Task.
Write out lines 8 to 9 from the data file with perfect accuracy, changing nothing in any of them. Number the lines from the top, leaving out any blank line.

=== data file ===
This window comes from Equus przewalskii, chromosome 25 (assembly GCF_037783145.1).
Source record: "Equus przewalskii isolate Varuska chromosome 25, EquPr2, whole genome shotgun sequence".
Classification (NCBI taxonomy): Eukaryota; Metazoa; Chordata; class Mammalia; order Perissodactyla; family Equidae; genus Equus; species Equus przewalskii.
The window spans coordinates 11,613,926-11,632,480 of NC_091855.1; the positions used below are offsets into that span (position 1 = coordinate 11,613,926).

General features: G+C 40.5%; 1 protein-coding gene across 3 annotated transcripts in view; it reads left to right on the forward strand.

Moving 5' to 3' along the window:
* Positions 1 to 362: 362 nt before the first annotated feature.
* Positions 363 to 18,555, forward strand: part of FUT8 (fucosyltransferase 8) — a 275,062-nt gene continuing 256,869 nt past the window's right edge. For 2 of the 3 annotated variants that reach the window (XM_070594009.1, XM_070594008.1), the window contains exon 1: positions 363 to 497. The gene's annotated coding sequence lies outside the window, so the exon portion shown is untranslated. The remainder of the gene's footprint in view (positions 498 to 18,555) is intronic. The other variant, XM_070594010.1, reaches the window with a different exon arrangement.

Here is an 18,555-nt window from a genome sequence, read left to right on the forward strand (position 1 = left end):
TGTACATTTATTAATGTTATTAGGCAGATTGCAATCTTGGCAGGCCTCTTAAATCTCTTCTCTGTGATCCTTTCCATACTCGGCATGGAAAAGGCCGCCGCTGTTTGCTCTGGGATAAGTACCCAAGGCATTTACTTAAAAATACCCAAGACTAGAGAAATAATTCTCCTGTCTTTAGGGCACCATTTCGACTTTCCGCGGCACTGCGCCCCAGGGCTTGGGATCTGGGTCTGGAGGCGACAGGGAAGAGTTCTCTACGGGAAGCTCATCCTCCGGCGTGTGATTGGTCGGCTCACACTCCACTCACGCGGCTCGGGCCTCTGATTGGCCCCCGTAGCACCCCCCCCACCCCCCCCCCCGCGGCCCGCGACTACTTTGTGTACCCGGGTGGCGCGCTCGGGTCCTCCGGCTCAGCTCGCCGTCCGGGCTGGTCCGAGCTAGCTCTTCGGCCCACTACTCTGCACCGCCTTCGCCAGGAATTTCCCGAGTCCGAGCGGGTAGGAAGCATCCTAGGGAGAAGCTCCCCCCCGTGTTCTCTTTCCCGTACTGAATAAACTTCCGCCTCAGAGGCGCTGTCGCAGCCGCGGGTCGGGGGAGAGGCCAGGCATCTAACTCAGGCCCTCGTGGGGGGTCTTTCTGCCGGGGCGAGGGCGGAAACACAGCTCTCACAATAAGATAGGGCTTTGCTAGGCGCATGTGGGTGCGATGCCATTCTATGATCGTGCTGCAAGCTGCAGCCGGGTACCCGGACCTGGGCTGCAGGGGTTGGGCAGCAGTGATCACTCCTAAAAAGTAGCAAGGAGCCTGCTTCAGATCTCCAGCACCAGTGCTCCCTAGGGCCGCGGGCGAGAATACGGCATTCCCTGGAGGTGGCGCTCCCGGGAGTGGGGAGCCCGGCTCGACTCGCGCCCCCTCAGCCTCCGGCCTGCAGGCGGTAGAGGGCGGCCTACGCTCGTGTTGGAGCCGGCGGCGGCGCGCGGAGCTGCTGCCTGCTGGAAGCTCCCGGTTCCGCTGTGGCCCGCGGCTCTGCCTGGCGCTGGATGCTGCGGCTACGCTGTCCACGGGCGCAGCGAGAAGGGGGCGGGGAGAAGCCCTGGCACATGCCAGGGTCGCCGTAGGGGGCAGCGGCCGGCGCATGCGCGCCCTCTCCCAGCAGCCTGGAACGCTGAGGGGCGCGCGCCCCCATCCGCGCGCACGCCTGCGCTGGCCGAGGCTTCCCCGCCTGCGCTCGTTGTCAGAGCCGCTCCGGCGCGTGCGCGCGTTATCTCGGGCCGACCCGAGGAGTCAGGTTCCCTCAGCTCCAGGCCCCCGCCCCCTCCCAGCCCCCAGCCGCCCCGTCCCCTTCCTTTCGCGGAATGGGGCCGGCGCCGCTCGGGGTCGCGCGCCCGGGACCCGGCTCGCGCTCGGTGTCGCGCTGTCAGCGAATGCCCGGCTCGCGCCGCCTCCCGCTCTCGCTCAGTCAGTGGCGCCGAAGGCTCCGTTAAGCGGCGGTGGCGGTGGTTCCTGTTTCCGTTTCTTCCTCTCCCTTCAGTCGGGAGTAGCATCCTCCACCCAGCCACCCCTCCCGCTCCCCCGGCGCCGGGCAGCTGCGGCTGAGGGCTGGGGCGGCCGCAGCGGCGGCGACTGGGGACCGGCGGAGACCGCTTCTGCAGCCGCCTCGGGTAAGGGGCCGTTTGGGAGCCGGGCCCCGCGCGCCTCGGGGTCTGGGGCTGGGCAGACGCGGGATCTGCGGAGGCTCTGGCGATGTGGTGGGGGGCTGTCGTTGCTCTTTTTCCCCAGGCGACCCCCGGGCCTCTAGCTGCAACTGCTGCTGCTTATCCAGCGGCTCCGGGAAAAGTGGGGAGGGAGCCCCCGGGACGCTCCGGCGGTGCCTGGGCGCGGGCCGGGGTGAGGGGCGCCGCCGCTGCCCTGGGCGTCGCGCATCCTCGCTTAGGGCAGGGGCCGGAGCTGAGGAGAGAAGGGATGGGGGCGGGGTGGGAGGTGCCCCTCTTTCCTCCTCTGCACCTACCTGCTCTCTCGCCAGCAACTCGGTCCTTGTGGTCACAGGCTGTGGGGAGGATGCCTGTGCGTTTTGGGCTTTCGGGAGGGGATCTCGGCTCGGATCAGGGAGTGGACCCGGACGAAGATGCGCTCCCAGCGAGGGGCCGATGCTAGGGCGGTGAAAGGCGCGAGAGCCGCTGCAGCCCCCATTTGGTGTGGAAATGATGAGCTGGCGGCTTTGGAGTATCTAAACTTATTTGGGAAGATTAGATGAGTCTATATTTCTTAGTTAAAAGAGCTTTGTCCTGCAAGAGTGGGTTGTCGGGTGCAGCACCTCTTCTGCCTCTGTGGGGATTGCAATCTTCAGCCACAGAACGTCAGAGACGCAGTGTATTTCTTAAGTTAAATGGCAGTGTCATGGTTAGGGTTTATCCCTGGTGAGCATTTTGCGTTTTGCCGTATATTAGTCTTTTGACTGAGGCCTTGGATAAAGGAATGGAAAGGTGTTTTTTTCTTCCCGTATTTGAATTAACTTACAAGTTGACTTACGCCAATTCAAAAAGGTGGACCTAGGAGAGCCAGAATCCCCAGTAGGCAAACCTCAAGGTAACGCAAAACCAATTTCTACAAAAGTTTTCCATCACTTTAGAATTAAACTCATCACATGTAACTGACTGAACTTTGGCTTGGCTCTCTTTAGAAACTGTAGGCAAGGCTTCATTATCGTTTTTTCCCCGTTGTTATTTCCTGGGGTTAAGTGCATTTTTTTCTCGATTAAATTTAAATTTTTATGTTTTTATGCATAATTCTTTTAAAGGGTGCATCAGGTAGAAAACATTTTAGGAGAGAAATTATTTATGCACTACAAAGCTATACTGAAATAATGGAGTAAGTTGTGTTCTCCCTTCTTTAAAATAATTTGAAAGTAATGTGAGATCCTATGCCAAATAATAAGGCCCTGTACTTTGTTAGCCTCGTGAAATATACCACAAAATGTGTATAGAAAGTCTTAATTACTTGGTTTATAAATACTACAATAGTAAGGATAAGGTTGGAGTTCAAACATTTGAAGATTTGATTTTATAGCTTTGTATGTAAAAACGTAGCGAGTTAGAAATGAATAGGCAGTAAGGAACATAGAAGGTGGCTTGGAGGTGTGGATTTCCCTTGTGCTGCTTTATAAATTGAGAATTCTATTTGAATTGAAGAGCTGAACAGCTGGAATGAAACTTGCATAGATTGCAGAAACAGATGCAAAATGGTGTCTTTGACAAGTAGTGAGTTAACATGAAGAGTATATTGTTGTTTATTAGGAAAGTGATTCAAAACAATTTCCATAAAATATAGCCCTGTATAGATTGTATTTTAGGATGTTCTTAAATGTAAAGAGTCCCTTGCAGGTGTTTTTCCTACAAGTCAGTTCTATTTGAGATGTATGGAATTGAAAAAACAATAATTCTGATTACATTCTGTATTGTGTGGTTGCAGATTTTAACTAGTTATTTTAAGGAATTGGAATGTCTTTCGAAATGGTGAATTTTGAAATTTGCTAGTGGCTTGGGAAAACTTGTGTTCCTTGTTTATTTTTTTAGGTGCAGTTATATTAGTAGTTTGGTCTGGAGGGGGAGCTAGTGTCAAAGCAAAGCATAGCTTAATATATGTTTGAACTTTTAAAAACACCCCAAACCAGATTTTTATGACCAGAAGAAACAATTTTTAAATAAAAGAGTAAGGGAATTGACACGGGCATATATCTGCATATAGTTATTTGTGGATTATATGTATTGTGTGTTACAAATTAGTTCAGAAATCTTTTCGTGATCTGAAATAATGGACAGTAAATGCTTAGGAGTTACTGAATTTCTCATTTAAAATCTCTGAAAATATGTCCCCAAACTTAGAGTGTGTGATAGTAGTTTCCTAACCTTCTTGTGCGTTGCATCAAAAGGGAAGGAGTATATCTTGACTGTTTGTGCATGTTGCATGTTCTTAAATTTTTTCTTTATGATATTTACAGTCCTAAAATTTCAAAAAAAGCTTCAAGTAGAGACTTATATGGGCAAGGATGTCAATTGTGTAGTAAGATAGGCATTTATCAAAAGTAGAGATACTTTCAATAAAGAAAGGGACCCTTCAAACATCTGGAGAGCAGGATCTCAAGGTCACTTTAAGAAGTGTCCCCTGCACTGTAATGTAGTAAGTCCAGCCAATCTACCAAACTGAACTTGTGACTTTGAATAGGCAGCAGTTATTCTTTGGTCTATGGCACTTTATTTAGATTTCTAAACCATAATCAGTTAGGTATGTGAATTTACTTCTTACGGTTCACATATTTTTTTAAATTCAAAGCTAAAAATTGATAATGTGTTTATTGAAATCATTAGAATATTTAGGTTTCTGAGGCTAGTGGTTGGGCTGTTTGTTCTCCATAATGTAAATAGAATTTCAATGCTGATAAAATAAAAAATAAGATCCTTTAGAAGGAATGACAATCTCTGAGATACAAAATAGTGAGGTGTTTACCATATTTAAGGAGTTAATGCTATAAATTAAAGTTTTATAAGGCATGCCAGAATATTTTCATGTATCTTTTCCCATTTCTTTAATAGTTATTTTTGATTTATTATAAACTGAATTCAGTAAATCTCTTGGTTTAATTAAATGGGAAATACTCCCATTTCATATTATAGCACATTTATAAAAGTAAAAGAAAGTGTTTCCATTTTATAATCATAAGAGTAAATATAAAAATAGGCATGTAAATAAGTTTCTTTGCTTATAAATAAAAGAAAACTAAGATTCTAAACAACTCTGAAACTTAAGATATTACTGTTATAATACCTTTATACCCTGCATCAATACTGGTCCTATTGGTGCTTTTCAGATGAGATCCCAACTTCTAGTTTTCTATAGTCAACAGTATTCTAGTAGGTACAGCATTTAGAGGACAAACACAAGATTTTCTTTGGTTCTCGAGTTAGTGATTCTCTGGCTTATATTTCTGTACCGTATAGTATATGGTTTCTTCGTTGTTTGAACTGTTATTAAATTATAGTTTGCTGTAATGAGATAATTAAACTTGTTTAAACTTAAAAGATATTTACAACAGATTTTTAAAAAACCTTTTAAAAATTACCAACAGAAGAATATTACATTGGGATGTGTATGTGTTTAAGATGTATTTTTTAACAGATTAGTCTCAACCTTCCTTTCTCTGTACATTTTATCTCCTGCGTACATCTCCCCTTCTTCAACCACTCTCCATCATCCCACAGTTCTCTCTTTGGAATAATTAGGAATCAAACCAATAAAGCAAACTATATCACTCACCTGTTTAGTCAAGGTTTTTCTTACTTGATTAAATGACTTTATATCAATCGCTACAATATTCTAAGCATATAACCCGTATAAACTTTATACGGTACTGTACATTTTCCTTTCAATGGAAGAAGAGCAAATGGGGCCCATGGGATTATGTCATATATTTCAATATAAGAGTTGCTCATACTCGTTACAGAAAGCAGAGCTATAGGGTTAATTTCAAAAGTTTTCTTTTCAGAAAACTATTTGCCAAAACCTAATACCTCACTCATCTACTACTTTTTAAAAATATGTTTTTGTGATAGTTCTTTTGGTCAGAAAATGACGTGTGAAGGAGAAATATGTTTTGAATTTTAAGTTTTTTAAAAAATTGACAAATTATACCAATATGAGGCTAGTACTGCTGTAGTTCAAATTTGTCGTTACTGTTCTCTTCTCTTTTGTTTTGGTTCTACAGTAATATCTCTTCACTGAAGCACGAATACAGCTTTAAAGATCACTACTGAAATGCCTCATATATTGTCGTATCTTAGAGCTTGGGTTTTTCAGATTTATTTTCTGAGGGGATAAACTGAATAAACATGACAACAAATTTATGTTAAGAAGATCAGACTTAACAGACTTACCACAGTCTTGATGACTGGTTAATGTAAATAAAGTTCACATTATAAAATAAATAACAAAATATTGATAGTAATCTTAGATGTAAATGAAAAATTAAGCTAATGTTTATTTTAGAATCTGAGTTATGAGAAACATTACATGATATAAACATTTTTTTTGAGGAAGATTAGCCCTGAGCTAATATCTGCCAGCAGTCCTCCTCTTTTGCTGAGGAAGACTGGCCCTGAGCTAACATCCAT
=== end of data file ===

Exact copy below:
* Positions 363 to 18,555, forward strand: part of FUT8 (fucosyltransferase 8) — a 275,062-nt gene continuing 256,869 nt past the window's right edge. For 2 of the 3 annotated variants that reach the window (XM_070594009.1, XM_070594008.1), the window contains exon 1: positions 363 to 497. The gene's annotated coding sequence lies outside the window, so the exon portion shown is untranslated. The remainder of the gene's footprint in view (positions 498 to 18,555) is intronic. The other variant, XM_070594010.1, reaches the window with a different exon arrangement.

Here is an 18,555-nt window from a genome sequence, read left to right on the forward strand (position 1 = left end):